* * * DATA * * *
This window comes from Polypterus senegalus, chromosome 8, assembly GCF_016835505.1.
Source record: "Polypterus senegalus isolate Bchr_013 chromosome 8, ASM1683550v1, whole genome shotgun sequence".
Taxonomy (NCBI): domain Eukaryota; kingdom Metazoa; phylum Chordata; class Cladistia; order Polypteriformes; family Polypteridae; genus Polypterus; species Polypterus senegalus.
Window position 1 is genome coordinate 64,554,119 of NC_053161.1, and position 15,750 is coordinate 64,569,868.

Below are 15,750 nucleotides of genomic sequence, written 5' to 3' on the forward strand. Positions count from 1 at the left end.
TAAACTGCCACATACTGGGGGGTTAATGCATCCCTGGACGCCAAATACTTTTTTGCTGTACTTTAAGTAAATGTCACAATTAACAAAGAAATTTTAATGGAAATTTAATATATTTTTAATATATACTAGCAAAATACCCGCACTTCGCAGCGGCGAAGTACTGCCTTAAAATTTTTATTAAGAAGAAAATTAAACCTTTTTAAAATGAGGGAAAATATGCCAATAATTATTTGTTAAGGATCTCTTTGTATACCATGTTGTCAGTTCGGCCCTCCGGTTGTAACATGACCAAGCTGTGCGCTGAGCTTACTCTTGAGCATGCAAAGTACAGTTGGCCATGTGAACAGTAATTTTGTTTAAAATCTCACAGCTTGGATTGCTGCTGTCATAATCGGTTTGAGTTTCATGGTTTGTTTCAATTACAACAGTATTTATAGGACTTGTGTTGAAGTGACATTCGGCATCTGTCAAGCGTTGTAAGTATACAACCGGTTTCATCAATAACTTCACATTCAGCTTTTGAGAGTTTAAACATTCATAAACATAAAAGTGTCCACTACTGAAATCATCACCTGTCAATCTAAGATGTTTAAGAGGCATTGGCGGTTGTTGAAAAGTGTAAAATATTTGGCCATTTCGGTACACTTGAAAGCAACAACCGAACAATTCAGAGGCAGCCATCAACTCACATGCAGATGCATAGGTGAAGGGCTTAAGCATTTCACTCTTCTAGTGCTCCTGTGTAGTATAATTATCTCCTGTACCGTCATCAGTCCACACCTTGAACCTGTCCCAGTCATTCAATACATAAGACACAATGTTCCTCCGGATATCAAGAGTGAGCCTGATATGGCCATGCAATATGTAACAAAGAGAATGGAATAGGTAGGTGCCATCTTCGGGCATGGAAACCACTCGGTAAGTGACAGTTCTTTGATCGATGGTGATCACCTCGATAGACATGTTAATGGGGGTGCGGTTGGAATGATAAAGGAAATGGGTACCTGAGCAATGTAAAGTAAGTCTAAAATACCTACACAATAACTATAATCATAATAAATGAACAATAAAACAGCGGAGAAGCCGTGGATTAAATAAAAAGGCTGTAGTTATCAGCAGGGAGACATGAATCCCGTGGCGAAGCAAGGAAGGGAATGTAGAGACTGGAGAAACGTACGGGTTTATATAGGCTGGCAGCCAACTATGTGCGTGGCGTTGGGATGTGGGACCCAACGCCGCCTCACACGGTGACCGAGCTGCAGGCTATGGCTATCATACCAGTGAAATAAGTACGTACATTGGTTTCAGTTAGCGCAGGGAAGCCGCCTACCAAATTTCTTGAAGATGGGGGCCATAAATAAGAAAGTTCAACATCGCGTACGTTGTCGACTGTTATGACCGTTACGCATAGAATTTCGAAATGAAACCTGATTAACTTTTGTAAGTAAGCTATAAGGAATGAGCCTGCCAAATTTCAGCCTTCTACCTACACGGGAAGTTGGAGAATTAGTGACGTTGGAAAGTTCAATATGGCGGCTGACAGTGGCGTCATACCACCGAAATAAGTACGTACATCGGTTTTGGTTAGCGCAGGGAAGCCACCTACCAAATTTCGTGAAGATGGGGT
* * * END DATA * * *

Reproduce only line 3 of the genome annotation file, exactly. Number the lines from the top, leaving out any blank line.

Taxonomy (NCBI): domain Eukaryota; kingdom Metazoa; phylum Chordata; class Cladistia; order Polypteriformes; family Polypteridae; genus Polypterus; species Polypterus senegalus.